How to Find Joy in Your To-Do List

February 12, 2019 Peter Frank

joy in to do-Blog

I’m always impressed by a good marketing strategy, and the folks at Netflix have shown once again they know how to market. On January 1, 2019, the day when New Year’s resolutions are started (and often ended), Netflix released the show Tidying Up with Marie Kondo. Inspired by her #1 New York Times bestselling book, The Life-Changing Magic of Tidying Up, this show features Kondo coaching families on how to organize their homes using her KonMari Method™.

According to Kondowebsite, the KonMari Method “encourages tidying by category—not by location—beginning with clothes, then moving on to books, papers, komono (miscellaneous items), and, finally, sentimental items.” The most unique aspect of the KonMari Method is found in the practice of keeping only the things that “spark joy” for the owner. Whether it is an article of clothing or a family heirloom, if an item does not spark joy, one must “thank” the item and discard it.

Although the KonMari Method is not necessarily tied to any religion, it does seem to be influenced by Kondo’s background in Shintoism, particularly by attributing a spiritual aspect to inanimate objects. For example, upon entering a house, Kondo greets it and thanks it for the shelter and comfort it provides.

While this type of spiritualism is contradictory to Christian beliefs, I think there are a number of lessons we can learn from the KonMari Method. Let’s take a look at a Christian understanding of joy and how it can be applied to one particularly untidy area of our lives: our to-do lists.

What Is Joy to the Christian?

While joy is often characterized as “happiness,” it has a very different meaning for the Christian. While happiness is brought on by positive (and often temporary) emotions, joy is rooted in the grace and forgiveness we receive from the death and resurrection of Jesus Christ.

Having received this free gift, we can rejoice knowing that God has fulfilled His promises to us in Christ. All the physical things we own are certainly blessings from God, but they are nothing compared to the gift of His love for us in Jesus. So while our possessions can bring us happiness and we should be thankful for them, all thanks and praise should be given to the Lord for all He has done for us, and most of all, for the joy we have as we live in Him.

Five Steps to Recognizing Joy in Your Work

Because of what God has done for us, we can trust that He delights in blessing His children and that His plans for us are always good. He will bless the work that He has set before us and make it fruitful, and that is how our to-do lists can spark joy for us. No matter what our vocations, God uses our work to bring Him glory, and this is especially true in our service to the Church. When we remember that our to-do lists are simply itemized ways the Lord is working through us, it is easy to rejoice.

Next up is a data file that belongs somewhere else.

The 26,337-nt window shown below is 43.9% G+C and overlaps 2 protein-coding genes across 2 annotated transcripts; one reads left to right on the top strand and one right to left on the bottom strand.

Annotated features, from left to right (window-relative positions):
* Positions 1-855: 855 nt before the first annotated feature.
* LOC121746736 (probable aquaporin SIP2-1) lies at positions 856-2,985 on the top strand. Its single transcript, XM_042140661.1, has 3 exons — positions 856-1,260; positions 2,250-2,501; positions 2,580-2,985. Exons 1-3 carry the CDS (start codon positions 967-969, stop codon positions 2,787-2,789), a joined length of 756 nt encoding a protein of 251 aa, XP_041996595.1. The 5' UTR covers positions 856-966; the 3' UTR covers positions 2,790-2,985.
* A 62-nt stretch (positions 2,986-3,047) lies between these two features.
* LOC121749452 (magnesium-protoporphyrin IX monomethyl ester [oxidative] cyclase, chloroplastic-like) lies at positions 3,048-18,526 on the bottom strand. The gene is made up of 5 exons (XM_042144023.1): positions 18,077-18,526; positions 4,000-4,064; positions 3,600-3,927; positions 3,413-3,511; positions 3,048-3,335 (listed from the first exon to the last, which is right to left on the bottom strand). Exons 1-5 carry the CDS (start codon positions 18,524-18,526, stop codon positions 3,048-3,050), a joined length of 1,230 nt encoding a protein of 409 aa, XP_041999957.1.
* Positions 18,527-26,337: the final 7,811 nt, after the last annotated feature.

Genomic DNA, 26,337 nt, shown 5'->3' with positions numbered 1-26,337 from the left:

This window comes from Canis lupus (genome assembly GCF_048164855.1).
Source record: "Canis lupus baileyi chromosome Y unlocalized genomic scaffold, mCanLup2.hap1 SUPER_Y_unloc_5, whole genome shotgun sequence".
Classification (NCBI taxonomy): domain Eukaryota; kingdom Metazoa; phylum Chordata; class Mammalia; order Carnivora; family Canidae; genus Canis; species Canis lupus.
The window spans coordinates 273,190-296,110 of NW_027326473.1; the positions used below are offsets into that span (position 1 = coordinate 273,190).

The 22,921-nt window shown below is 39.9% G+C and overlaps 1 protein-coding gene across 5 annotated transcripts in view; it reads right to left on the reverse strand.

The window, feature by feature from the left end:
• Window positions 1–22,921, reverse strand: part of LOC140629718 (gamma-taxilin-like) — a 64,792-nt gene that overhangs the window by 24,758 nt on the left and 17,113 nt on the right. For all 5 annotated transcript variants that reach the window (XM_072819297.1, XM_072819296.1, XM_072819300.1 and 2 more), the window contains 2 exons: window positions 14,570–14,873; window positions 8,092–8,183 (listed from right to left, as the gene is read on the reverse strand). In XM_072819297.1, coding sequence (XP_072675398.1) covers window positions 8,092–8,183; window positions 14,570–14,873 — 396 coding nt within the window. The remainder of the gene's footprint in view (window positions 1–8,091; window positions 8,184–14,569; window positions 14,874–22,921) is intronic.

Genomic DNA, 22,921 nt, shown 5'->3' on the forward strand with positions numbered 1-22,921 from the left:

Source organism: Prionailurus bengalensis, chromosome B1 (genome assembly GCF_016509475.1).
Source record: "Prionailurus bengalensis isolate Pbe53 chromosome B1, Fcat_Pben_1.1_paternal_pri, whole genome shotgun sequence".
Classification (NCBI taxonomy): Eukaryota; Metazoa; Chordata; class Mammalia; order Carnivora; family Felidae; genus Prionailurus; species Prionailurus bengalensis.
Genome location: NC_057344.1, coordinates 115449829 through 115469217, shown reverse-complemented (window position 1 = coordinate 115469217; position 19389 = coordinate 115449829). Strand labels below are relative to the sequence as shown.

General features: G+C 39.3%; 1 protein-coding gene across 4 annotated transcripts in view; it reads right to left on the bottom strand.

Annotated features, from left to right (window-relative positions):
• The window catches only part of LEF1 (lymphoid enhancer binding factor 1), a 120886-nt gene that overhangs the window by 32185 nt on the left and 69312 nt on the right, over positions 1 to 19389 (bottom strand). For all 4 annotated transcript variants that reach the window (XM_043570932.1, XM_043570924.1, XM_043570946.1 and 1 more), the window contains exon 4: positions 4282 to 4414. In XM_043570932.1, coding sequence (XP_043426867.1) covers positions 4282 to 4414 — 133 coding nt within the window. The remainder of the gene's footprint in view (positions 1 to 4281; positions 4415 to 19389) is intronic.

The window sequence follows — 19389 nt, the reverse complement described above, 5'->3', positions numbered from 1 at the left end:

Like clutter in a house, lack of organization in our to-do lists can distract us and hide that joy, causing us to feel nothing but stress and despair. Just like with KonMari, by following a simple process of organization, we can remove clutter and focus on things that spark true joy, the joy found only in the Lord.

1. Pick Your To-Do List Tool

It’s hard to organize your to-do list when you don’t have an actual list, so the first step in getting organized is to pick the right to-do list tool. While this doesn’t have to be digital (who am I to judge your love of sticky notes?), an electronic to-do list provides a level of flexibility and efficiency that is not easily found when using pen and paper.

My personal recommendation is Asana, a free tool created by former employees of Facebook and Google. I’ve written about Asana before, so I won’t go into too much detail in this post, but the thing I like most about Asana is that I change it to fit my preference, not the other way around.

There are a number of other tools available, and I know people who highly recommend Todoist, Wunderlist, and Evernote (which does far more than just create lists), so be sure to try several tools before you pick one.

2. Funnel Your Inboxes

Next, I’ll borrow a play from David Allen’s Getting Things Done playbook and encourage you to identify all your inboxes. An inbox is anything that creates items for your to-do list. For me, it’s my email inbox, our company’s marketing plans, meetings, phone calls, and even other people. It’s not bad to have a lot of inboxes (our lives are pretty complex), but it’s important to know what they are.

After you have that list, the next step is to funnel any tasks that come to your inboxes and get those tasks on your to-do list. Allen recommends completing tasks that take less than two minutes as quickly as you can, and anything over that should be added to your list and be prioritized accordingly.

3. Time Your Tasks